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449 Polymer-Nanographite Nanocomposites for Biosensor Applications

Authors: Payal Mazumdar, Sunita Rattan, Monalisa Mukherjee

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Polymer nanocomposites are a special class of materials having unique properties and wide application in diverse areas such as EMI shielding, sensors, photovoltaic cells, membrane separation properties, drug delivery etc. Recently the nanocomposites are being investigated for their use in biomedical fields as biosensors. Though nanocomposites with carbon nanoparticles have received worldwide attention in the past few years, comparatively less work has been done on nanographite although it has in-plane electrical, thermal and mechanical properties comparable to that of carbon nanotubes. The main challenge in the fabrication of these nanocomposites lies in the establishment of homogeneous dispersion of nanographite in polymer matrix. In the present work, attempts have been made to synthesize the nanocomposites of polystyrene and nanographite using click chemistry. The polymer and the nanographite are functionalized prior to the formation of nanocomposites. The polymer, polystyrene, was functionalized with alkyne moeity and nanographite with azide moiety. The fabricating of the nanocomposites was accomplished through click chemistry using Cu (I)-catalyzed Huisgen dipolar cycloaddition. The functionalization of filler and polymer was confirmed by NMR and FTIR. The nanocomposites formed by the click chemistry exhibit better electrical properties and the sensors are evaluated for their application as biosensors.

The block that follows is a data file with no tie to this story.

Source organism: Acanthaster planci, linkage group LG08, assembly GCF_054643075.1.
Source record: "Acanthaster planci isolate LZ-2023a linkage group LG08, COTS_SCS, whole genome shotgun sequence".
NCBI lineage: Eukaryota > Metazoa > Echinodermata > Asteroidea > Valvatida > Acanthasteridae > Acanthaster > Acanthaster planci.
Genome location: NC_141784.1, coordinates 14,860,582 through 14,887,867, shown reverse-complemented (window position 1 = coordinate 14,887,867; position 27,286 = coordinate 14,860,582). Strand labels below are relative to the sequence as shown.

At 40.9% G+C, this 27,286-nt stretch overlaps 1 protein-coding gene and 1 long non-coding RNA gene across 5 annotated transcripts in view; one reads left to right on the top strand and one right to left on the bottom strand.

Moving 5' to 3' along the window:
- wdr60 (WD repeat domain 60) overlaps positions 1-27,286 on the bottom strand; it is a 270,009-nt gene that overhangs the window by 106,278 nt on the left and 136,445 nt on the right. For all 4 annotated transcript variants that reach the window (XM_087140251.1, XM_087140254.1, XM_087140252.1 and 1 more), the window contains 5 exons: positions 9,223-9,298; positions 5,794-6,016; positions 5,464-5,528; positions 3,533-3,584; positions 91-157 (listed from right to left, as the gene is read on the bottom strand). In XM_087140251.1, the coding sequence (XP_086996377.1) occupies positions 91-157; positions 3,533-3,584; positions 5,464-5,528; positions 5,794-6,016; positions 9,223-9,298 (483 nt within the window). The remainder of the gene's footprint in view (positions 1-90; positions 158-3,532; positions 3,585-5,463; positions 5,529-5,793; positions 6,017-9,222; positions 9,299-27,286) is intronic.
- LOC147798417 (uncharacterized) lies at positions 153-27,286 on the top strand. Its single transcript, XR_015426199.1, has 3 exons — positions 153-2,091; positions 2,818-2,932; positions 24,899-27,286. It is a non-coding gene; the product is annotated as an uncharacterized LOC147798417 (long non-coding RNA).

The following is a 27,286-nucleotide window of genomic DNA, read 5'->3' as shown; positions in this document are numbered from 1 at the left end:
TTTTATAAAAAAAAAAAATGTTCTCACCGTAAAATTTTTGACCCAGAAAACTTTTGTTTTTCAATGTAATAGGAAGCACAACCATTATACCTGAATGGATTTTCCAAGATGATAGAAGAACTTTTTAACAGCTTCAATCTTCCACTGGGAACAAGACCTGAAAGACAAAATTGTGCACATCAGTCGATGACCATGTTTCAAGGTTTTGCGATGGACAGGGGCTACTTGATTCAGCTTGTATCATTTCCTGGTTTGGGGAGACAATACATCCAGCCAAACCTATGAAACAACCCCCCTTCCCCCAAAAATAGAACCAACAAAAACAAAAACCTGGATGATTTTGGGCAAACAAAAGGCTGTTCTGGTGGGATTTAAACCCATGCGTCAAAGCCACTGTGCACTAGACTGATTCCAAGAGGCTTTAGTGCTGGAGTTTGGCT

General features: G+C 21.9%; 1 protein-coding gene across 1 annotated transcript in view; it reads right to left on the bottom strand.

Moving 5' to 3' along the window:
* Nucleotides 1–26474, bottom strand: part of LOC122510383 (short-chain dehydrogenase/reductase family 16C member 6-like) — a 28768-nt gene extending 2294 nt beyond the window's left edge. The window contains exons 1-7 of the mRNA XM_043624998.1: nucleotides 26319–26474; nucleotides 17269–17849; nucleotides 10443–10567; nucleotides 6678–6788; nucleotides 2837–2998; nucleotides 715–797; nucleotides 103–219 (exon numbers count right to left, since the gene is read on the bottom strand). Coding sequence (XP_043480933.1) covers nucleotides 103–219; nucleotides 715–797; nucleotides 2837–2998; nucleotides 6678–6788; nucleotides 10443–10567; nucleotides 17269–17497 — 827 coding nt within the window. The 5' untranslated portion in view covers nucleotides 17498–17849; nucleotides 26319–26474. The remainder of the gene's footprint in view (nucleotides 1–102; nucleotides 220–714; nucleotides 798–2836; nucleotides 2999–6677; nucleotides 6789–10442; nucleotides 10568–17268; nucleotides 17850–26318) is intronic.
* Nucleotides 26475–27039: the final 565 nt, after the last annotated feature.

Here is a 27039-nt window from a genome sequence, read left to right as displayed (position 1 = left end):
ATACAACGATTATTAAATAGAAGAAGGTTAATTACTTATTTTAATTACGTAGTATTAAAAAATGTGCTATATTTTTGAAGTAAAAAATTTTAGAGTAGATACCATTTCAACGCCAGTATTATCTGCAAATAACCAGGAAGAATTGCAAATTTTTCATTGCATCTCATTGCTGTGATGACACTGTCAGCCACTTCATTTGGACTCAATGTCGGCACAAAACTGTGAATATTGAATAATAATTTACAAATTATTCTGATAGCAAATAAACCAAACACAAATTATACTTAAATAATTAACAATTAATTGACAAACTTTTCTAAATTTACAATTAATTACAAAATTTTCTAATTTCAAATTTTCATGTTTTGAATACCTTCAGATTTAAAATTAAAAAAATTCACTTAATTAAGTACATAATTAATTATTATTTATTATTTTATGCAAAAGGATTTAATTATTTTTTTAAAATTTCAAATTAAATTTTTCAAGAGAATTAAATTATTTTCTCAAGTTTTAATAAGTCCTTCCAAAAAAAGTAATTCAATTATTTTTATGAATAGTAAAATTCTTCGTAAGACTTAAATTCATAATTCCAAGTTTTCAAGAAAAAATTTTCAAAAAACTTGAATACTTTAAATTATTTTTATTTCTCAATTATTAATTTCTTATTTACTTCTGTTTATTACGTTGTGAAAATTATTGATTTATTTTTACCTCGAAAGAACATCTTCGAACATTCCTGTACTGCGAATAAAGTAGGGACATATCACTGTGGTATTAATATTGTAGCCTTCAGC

Keywords: nanocomposites, click chemistry, nanographite, biosensor

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448 Animations for Teaching Food Chemistry: A Design Approach for Linking Chemistry Theory to Everyday Food

Authors: Paulomi (Polly) Burey, Zoe Lynch